NNSuperResolution is a x4 resolution upscale plugin for Foundry’s Nuke. Enjoy being able to, directly in your composite, upscale photographed/plate material to a much higher resolution. Here is an interactive before/after example:
- High dynamic range upscaling
- Native overscan handling (i.e. it handles larger bounding boxes than the image frame/format)
- Processes the RGB channels of an input image (no support for the Alpha channel yet)
- GPU accelerated using CUDA by NVIDIA (requires a NVIDIA graphics card)
- Internal stitching of several inference patches (to be able to upscale high resolution images without having that much VRAM available on the GPU)
The algorithm that does the upscaling is based on modern neural network technology (also commonly referred to as deep learning, machine learning or artificial intelligence). The models used for this product are trained on stills, which is commonly referred to as single image super resolution. While that is the case, the plugin sometimes produces pretty nice and relatively stable outputs on image sequences as well. That totally depends on the nature of the images that are processed. Please try out the plugin for yourself by visiting the downloads page before you buy a license.
The algorithm that calculates the high resolution output using the lower resolution input image is pre-trained on lots and lots of images during the creation of the software. The only input to the algorithm in this case is the low resolution image, and hence there are no knobs to tweak the upscaled result. The knobs that do exist on the plugin to tweak by the artist are all related to being able to scale up pretty large resolution images using limited VRAM on the graphics card. The neural network requires pretty large amounts of memory even for small resolution input images. To be able to scale up, for example, a 1K input to 4K the image needs to be split up into several passes/patches to fit into memory. This is all done and handled transparently “under the hood” so the artist can focus on more important things. You might need to tweak the settings though depending on the use case and available hardware on your workstation.
Max size sets the maximum dimension in one direction that a patch can have. The default is 500, which means that the max dimension an input patch would be allowed to be is 500×500 px. From our experience that will use up to around 7Gb of VRAM on your graphics card. If you haven’t got that available the processing will error out with a CUDA memory error. To remedy this, and also to be able to input resolutions much higher than a single patch size, you can tweak the max size knob to adapt to your situation. You can lower it to adapt to having much less VRAM available. The plugin will split the input image into lots of smaller patches and stitch them together in the background. This will of course be slower, but it will make it possible to still run and produce much larger results. There is a text status knob above the “max size” knob (in between the two dividers), that will let you know how many inference runs (i.e. how many passes/patches) the plugin will run to create the final upscaled image.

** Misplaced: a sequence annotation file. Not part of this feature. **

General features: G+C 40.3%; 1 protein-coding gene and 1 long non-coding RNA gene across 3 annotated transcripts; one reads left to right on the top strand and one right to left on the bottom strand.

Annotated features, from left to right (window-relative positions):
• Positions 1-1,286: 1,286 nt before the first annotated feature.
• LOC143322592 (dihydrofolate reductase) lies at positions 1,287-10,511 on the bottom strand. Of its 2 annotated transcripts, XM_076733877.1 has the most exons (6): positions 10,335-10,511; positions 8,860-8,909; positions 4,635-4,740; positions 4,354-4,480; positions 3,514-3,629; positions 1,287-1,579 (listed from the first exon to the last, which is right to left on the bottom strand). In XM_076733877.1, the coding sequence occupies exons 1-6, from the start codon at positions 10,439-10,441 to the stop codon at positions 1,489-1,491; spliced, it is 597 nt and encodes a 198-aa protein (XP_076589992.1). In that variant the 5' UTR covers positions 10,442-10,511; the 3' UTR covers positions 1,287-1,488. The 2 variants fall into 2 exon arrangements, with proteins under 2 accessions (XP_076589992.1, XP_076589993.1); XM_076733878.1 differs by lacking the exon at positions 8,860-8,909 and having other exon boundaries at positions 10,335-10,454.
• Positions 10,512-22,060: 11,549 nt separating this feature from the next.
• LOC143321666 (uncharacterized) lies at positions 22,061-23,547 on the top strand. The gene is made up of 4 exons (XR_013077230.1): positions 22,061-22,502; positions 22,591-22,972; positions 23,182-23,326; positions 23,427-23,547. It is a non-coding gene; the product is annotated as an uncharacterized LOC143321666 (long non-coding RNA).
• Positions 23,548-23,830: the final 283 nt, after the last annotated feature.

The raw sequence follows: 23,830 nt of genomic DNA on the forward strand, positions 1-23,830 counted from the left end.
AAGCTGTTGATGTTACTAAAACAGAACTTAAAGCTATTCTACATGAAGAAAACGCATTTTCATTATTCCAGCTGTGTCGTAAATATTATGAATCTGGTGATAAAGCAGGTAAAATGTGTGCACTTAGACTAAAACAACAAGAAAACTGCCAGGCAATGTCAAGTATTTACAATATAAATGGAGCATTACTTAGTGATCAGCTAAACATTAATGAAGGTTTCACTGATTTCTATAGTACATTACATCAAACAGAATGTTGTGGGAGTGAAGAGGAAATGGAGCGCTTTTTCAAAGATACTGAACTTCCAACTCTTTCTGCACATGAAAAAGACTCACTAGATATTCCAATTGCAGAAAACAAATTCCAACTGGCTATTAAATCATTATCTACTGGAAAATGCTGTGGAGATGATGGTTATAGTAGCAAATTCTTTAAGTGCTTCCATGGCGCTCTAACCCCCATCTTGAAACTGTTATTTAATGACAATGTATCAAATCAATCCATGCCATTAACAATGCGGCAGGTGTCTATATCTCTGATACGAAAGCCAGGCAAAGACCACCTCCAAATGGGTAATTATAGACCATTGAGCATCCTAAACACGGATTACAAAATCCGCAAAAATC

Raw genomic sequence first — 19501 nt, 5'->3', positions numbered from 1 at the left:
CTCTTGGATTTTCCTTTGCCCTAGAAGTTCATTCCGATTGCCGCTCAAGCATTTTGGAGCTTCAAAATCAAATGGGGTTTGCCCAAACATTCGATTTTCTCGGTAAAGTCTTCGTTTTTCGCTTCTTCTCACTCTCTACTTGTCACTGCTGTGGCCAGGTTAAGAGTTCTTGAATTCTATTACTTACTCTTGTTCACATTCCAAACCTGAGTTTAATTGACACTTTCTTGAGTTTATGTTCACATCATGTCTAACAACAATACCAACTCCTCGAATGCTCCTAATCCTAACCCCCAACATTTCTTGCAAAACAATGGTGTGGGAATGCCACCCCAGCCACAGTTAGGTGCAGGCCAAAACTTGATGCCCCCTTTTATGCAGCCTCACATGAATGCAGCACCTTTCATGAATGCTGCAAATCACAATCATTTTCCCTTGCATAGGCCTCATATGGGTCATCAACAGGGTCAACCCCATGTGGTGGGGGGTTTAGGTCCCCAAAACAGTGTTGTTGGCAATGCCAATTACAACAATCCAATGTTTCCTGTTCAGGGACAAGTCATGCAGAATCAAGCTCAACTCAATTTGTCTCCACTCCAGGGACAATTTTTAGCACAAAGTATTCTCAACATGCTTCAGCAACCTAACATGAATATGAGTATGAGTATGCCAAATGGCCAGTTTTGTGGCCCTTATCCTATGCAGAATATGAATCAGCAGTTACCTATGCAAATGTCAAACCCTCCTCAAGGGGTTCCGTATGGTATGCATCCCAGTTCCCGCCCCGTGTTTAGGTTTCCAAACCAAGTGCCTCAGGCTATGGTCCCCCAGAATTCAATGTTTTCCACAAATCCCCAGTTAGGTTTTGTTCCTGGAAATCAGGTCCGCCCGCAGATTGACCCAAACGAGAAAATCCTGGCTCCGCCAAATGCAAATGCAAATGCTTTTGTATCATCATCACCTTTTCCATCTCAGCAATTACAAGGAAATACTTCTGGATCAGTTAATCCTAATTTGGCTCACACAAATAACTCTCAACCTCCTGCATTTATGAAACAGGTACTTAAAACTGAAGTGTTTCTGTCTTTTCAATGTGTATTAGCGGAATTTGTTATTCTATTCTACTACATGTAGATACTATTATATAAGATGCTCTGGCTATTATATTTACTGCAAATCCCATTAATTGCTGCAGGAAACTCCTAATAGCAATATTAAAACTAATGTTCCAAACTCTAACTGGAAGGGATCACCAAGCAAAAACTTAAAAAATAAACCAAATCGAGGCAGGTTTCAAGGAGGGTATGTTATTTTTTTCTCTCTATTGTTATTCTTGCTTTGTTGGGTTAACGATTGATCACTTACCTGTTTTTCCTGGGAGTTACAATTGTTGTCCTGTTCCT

Since the plugin will run multiple patches through the neural network, there will be lots of edges of images present. The edges doesn’t get as satisfying results as a bit further into an image from the edge. Because of this, all these multiple patches that get processed are done so with some spatial overlap. The overlap knob value sets the number of pixels (in the source image resolution space) of the patches’ overlap. The default of 4, which in the resulting high res image is 16 pixels, is usually a good value.
The padding is very connected to the overlap above. While the overlap sets the total amount of pixels the patches overlap, the padding then reduces the actual fading area where the patches are blended to not use the very edge pixels at all. The padding is also specified in pixels in the source resolution, so the default value of 1 actually means that the 4 edge pixels in the high res result of each patch will be thrown away. This way of blending all patches together has proved very successful in our testing.
The last knob is the “multisample” knob. The default is “off” which means that each image patch is run through the upscale algorithm once. This usually produces nice and sharp images. Sometimes it’s more beneficial to get a bit less sharp but smoother result instead. When multisample is “on” it will instead run each image patch through the upscale algorithm 4 times but first pre-process the patch by orienting it differently (using rotations and mirrors). This will of course make the process much slower, but it will in some situations be worth it. You have an example result with multisample on in the before & after image above (the rightmost image) picturing the wetsuit.
Frequently Asked Questions
We have gathered the most common questions about the plugin on a separate Frequently Asked Questions page.
All the downloads are available on the dedicated downloads page.